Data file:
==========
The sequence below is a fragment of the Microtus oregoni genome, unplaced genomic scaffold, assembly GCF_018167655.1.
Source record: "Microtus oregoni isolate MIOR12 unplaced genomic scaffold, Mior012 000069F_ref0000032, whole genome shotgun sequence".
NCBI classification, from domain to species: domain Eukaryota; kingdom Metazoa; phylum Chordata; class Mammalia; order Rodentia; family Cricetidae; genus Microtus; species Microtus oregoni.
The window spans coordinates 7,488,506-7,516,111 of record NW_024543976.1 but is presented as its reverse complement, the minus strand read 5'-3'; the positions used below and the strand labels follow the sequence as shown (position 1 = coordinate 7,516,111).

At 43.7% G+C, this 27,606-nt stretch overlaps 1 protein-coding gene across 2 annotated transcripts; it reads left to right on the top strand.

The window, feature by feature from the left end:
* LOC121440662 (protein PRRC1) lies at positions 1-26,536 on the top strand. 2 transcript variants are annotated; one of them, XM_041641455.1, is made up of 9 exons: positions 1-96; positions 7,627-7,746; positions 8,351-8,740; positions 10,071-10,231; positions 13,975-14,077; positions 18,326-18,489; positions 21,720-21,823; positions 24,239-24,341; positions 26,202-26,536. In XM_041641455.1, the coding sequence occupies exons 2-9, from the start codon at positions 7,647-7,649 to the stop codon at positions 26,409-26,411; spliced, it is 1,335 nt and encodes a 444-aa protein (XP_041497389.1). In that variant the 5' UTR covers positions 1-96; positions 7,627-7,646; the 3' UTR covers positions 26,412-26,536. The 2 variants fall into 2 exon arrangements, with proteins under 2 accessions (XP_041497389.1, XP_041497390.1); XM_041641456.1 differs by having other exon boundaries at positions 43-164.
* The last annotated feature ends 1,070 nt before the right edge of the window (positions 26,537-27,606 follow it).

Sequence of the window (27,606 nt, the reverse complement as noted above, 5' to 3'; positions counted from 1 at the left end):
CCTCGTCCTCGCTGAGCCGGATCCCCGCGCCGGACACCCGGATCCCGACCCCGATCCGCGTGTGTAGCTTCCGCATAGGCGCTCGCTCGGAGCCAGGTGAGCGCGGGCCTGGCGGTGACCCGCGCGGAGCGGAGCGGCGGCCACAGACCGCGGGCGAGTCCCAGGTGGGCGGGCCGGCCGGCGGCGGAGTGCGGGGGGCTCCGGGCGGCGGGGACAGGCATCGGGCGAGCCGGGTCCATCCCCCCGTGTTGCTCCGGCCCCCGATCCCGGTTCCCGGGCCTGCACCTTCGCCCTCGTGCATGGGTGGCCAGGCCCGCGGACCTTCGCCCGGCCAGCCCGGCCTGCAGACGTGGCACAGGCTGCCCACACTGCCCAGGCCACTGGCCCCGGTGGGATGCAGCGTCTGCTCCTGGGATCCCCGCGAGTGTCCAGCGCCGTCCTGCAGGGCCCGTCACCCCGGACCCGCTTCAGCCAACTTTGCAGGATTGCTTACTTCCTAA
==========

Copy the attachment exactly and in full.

The sequence below is a fragment of the Microtus oregoni genome, unplaced genomic scaffold, assembly GCF_018167655.1.
Source record: "Microtus oregoni isolate MIOR12 unplaced genomic scaffold, Mior012 000069F_ref0000032, whole genome shotgun sequence".
NCBI classification, from domain to species: domain Eukaryota; kingdom Metazoa; phylum Chordata; class Mammalia; order Rodentia; family Cricetidae; genus Microtus; species Microtus oregoni.
The window spans coordinates 7,488,506-7,516,111 of record NW_024543976.1 but is presented as its reverse complement, the minus strand read 5'-3'; the positions used below and the strand labels follow the sequence as shown (position 1 = coordinate 7,516,111).

At 43.7% G+C, this 27,606-nt stretch overlaps 1 protein-coding gene across 2 annotated transcripts; it reads left to right on the top strand.

The window, feature by feature from the left end:
* LOC121440662 (protein PRRC1) lies at positions 1-26,536 on the top strand. 2 transcript variants are annotated; one of them, XM_041641455.1, is made up of 9 exons: positions 1-96; positions 7,627-7,746; positions 8,351-8,740; positions 10,071-10,231; positions 13,975-14,077; positions 18,326-18,489; positions 21,720-21,823; positions 24,239-24,341; positions 26,202-26,536. In XM_041641455.1, the coding sequence occupies exons 2-9, from the start codon at positions 7,647-7,649 to the stop codon at positions 26,409-26,411; spliced, it is 1,335 nt and encodes a 444-aa protein (XP_041497389.1). In that variant the 5' UTR covers positions 1-96; positions 7,627-7,646; the 3' UTR covers positions 26,412-26,536. The 2 variants fall into 2 exon arrangements, with proteins under 2 accessions (XP_041497389.1, XP_041497390.1); XM_041641456.1 differs by having other exon boundaries at positions 43-164.
* The last annotated feature ends 1,070 nt before the right edge of the window (positions 26,537-27,606 follow it).

Sequence of the window (27,606 nt, the reverse complement as noted above, 5' to 3'; positions counted from 1 at the left end):
CCTCGTCCTCGCTGAGCCGGATCCCCGCGCCGGACACCCGGATCCCGACCCCGATCCGCGTGTGTAGCTTCCGCATAGGCGCTCGCTCGGAGCCAGGTGAGCGCGGGCCTGGCGGTGACCCGCGCGGAGCGGAGCGGCGGCCACAGACCGCGGGCGAGTCCCAGGTGGGCGGGCCGGCCGGCGGCGGAGTGCGGGGGGCTCCGGGCGGCGGGGACAGGCATCGGGCGAGCCGGGTCCATCCCCCCGTGTTGCTCCGGCCCCCGATCCCGGTTCCCGGGCCTGCACCTTCGCCCTCGTGCATGGGTGGCCAGGCCCGCGGACCTTCGCCCGGCCAGCCCGGCCTGCAGACGTGGCACAGGCTGCCCACACTGCCCAGGCCACTGGCCCCGGTGGGATGCAGCGTCTGCTCCTGGGATCCCCGCGAGTGTCCAGCGCCGTCCTGCAGGGCCCGTCACCCCGGACCCGCTTCAGCCAACTTTGCAGGATTGCTTACTTCCTAA